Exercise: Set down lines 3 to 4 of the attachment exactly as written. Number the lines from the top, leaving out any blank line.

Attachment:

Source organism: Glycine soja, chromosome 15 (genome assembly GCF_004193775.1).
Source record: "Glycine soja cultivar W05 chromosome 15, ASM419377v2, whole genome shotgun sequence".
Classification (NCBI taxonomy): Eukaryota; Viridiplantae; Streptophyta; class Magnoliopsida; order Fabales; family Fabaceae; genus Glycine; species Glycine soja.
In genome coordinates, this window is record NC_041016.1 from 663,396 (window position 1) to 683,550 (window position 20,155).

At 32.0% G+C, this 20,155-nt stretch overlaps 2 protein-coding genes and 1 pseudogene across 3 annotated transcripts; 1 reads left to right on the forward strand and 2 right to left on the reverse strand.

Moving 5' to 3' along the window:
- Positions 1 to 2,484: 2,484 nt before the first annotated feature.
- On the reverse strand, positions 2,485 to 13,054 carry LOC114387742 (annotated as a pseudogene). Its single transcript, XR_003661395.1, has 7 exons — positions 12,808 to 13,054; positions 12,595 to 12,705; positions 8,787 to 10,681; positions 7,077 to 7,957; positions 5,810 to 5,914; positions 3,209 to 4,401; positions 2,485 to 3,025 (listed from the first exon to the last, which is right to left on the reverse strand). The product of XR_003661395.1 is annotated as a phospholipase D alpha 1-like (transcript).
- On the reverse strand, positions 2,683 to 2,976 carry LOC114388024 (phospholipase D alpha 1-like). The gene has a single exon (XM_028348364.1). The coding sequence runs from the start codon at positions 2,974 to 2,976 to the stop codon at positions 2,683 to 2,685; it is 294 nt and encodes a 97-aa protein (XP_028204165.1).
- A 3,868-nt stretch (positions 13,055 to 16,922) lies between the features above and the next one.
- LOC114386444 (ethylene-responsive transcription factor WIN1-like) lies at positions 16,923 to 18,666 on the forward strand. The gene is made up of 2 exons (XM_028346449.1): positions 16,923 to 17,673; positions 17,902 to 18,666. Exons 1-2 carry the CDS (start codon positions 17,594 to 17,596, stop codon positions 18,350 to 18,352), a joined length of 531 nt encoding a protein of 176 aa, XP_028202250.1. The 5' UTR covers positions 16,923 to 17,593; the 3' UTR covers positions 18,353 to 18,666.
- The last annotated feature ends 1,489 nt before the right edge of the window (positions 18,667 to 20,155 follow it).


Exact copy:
Classification (NCBI taxonomy): Eukaryota; Viridiplantae; Streptophyta; class Magnoliopsida; order Fabales; family Fabaceae; genus Glycine; species Glycine soja.
In genome coordinates, this window is record NC_041016.1 from 663,396 (window position 1) to 683,550 (window position 20,155).